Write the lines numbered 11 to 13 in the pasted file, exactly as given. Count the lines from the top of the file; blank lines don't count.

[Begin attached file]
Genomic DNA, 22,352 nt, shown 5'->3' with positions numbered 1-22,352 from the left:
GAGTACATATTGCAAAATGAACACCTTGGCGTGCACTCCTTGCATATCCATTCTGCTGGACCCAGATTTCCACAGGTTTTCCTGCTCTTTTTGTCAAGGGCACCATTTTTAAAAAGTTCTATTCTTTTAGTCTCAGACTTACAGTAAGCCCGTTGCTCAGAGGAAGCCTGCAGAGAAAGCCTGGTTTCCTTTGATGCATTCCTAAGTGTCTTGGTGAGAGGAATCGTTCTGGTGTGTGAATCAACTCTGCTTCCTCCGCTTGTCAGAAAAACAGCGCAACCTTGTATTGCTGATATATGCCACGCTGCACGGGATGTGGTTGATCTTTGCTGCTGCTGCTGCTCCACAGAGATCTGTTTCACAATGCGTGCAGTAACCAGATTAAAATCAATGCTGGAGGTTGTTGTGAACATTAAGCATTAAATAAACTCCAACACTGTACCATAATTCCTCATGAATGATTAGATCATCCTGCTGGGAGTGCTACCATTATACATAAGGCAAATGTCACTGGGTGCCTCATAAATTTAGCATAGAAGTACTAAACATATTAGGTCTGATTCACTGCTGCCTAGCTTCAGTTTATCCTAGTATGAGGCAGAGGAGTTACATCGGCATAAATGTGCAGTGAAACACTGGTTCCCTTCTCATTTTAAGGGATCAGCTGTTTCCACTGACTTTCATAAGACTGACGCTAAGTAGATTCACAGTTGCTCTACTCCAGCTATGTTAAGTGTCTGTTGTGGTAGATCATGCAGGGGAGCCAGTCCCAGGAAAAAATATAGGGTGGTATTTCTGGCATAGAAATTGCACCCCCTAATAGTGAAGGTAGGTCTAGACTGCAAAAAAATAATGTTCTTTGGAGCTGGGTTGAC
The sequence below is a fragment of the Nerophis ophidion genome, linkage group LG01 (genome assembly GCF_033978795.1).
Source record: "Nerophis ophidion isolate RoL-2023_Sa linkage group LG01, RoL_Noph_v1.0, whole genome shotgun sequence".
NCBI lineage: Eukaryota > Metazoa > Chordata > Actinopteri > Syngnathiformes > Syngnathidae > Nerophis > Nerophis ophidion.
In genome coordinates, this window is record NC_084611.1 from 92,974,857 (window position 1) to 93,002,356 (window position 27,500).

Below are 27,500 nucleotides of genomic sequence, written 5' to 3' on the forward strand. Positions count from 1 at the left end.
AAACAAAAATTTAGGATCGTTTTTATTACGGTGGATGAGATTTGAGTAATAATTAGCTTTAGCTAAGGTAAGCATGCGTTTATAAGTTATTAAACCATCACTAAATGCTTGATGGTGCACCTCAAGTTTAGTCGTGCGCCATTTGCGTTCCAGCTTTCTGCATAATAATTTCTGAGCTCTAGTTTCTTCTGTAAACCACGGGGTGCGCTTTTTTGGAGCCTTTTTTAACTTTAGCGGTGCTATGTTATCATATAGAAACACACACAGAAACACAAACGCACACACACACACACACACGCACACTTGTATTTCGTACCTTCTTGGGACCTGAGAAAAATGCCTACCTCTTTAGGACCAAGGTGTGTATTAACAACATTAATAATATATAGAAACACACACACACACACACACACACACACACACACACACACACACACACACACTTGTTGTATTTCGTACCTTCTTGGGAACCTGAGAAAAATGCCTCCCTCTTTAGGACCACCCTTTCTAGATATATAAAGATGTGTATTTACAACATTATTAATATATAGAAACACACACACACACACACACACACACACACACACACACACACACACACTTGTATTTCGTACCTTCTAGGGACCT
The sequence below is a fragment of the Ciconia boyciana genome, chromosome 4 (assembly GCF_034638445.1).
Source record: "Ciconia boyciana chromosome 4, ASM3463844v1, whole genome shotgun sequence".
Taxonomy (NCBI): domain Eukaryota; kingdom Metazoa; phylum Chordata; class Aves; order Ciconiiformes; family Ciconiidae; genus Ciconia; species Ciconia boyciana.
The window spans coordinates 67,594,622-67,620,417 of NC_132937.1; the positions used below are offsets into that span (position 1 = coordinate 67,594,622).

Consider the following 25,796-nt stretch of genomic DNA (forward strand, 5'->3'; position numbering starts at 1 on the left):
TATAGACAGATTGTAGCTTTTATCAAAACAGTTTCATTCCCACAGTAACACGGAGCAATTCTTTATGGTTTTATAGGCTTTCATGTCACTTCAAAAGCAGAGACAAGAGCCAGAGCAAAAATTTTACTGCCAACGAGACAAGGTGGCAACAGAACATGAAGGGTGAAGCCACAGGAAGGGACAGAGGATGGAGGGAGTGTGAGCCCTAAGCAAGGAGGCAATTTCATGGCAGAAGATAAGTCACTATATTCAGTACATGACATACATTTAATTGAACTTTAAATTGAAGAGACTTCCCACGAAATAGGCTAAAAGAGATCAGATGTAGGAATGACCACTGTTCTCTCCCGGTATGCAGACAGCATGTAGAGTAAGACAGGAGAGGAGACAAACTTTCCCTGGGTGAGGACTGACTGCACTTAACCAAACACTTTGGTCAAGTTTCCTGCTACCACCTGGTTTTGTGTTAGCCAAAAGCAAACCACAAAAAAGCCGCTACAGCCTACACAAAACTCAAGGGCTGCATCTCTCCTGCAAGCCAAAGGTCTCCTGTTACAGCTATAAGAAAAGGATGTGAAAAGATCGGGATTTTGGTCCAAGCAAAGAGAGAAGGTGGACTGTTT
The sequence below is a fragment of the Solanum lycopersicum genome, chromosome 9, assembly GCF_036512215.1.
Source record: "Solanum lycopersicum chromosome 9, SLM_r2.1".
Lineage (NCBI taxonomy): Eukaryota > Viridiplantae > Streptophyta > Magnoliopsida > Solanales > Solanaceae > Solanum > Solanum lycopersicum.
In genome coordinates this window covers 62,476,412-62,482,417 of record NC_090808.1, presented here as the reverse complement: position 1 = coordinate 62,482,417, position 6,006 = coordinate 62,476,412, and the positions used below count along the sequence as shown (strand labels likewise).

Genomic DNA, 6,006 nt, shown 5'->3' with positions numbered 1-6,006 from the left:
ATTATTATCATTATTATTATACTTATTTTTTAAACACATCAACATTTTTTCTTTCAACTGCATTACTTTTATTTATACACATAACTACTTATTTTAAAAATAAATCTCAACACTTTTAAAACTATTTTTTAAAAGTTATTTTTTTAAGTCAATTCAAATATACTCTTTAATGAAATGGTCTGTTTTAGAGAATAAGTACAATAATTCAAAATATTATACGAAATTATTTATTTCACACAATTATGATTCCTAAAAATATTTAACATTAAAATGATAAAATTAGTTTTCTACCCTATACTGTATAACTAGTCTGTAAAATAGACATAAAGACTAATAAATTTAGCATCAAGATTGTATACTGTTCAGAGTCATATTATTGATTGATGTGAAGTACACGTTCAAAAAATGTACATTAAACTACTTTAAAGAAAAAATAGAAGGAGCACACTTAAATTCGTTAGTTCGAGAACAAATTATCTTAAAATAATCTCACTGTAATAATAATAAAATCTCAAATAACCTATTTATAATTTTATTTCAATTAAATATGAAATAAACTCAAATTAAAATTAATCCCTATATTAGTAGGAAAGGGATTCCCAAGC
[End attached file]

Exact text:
Taxonomy (NCBI): domain Eukaryota; kingdom Metazoa; phylum Chordata; class Aves; order Ciconiiformes; family Ciconiidae; genus Ciconia; species Ciconia boyciana.
The window spans coordinates 67,594,622-67,620,417 of NC_132937.1; the positions used below are offsets into that span (position 1 = coordinate 67,594,622).

Consider the following 25,796-nt stretch of genomic DNA (forward strand, 5'->3'; position numbering starts at 1 on the left):